BACKGROUND: Pulse pressure may be potentially useful for selecting effective cardiac treatment strategies. This study aimed to assess the association between the cardiac treatment strategies and risk of major adverse cardiovascular events (MACE) in patients with type 2 diabetes and coronary artery disease (CAD), based on low or high levels of pulse pressure.
METHODS: We analyzed data from the Bypass Angioplasty Revascularization Investigation 2 Diabetes trial and calculated hazard ratios (HRs) for MACE with 95% confidence intervals (95%CIs) using the Cox proportional hazard model. The risk of MACE in patients with type 2 diabetes and CAD was compared between the early revascularization and medical therapy groups separately in patients with pulse pressures < 60 mmHg (n = 1378) and ≥ 60 mmHg (n = 916).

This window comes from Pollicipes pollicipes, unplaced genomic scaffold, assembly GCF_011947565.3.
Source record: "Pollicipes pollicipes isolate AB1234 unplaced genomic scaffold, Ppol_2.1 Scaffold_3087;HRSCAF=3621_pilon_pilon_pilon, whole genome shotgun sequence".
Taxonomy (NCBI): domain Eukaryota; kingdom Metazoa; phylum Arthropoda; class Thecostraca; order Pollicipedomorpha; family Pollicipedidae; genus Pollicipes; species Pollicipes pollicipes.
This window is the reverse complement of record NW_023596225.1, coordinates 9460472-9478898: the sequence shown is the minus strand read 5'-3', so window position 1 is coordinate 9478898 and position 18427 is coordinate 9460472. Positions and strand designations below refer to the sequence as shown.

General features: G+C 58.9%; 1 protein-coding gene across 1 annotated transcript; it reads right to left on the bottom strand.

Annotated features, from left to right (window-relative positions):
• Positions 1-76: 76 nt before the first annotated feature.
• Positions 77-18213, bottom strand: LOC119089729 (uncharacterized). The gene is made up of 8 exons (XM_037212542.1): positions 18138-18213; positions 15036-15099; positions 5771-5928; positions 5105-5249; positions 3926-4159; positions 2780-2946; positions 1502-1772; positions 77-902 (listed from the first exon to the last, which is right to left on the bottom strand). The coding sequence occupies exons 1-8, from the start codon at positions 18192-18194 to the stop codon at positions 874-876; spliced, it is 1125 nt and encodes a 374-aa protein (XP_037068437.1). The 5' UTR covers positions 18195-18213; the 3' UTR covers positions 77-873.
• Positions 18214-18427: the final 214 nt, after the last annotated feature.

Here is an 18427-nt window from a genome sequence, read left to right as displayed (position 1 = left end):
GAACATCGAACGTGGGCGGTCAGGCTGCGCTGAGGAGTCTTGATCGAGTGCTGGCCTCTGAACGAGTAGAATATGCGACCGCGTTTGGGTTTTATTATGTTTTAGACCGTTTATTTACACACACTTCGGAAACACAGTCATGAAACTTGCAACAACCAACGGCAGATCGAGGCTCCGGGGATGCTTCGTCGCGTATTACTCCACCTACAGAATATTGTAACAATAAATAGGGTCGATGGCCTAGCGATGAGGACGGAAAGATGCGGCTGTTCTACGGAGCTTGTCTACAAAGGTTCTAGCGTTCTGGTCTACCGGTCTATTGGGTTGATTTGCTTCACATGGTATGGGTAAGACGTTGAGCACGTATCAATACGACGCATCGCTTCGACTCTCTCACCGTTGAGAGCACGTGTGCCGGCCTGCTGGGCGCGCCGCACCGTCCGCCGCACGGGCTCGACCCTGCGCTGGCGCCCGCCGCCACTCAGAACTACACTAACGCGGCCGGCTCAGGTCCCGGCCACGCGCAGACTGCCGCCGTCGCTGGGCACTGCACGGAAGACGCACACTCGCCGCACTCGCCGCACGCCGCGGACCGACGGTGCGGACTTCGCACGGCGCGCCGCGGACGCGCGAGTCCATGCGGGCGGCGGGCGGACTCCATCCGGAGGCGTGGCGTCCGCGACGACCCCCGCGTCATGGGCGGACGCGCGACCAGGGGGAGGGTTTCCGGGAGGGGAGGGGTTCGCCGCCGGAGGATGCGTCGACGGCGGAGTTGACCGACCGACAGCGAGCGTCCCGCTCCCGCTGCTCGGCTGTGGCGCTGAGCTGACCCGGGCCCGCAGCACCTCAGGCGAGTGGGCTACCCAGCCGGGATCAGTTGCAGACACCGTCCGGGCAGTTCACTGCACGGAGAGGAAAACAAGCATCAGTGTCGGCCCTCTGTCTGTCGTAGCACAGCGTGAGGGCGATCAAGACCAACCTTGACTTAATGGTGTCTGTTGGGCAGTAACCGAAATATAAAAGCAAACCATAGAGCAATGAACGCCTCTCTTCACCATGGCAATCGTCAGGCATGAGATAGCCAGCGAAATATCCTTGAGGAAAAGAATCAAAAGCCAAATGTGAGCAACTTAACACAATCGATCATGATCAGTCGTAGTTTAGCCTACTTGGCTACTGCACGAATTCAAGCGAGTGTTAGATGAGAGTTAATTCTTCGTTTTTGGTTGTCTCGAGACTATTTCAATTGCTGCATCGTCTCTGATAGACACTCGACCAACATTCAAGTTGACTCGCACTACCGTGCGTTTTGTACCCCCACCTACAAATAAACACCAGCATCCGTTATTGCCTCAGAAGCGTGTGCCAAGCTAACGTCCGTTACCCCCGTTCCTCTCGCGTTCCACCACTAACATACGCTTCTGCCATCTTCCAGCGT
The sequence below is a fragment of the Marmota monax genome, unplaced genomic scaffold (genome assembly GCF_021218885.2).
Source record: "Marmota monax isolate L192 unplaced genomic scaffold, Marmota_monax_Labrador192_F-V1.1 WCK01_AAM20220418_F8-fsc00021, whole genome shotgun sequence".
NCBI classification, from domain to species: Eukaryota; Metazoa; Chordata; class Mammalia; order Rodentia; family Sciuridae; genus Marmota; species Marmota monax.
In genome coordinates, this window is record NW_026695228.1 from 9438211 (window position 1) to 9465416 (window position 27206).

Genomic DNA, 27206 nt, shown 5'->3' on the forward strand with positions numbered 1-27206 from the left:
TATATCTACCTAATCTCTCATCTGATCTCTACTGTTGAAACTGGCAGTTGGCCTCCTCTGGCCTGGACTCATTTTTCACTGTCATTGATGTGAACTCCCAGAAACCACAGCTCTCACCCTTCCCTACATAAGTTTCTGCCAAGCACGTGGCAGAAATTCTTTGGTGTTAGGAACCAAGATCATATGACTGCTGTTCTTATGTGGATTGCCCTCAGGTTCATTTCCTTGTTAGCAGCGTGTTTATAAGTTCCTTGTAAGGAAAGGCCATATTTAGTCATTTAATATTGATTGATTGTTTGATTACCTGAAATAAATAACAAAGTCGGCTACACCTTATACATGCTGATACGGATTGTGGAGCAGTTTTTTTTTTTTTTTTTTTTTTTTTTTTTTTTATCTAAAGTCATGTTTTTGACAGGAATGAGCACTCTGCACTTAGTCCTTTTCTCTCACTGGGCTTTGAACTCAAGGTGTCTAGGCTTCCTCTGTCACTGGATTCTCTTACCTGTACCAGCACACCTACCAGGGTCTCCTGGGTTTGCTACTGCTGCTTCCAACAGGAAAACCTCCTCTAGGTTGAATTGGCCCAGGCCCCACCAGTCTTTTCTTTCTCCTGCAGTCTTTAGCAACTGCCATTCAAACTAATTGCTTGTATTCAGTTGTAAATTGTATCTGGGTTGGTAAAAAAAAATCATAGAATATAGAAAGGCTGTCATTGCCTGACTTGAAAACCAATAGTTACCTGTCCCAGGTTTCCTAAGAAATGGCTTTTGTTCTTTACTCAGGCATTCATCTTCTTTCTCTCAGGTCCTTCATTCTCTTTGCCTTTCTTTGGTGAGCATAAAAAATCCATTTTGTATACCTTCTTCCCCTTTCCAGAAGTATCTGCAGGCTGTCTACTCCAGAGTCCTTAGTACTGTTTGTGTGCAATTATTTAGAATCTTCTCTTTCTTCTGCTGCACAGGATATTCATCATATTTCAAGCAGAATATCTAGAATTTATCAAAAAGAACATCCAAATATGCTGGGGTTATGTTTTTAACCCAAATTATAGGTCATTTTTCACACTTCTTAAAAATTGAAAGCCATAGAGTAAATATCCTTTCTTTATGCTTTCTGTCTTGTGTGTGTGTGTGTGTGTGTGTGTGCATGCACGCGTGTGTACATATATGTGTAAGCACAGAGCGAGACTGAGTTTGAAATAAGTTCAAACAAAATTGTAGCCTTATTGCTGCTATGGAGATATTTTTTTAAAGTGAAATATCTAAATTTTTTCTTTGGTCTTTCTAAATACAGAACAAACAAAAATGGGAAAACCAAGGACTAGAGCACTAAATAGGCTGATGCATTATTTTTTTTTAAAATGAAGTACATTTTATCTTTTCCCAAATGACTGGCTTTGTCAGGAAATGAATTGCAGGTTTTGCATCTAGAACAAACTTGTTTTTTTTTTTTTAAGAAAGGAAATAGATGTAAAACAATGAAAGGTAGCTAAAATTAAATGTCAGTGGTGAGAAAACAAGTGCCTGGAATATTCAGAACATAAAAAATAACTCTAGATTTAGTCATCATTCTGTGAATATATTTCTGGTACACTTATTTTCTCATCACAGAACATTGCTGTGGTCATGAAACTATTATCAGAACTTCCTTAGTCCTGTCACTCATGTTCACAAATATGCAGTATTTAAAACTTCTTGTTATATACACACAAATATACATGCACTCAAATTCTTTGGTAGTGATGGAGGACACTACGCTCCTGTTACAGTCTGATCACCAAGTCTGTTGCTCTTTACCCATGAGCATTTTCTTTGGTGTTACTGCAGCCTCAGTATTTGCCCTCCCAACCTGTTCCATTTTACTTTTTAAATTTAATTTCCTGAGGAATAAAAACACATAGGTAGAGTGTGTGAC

RESULTS: During a maximal follow-up of 6 years, 389 patients experienced MACE. In patients with pulse pressure < 60 mmHg, the risk of MACE was significantly higher in the early revascularization group (HR: 1.37, 95%CI: 1.04–1.81, P = 0.02) and was specifically and significantly higher in the percutaneous coronary intervention group (HR: 1.66, 95%CI: 1.17–2.34, P = 0.004) than in the medical therapy group. In contrast, the risk of MACE in patients with pulse pressure ≥ 60 mmHg was significantly lower in the early revascularization group (HR: 0.72, 95%CI: 0.53–0.96, P = 0.02) and was specifically lower in the coronary artery bypass graft surgery group (HR: 0.49, 95%CI: 0.30–0.82, P = 0.006) than in the medical therapy group.
CONCLUSIONS: Pulse pressure may be used to determine optimal cardiac treatment strategies in patients with type 2 diabetes and CAD.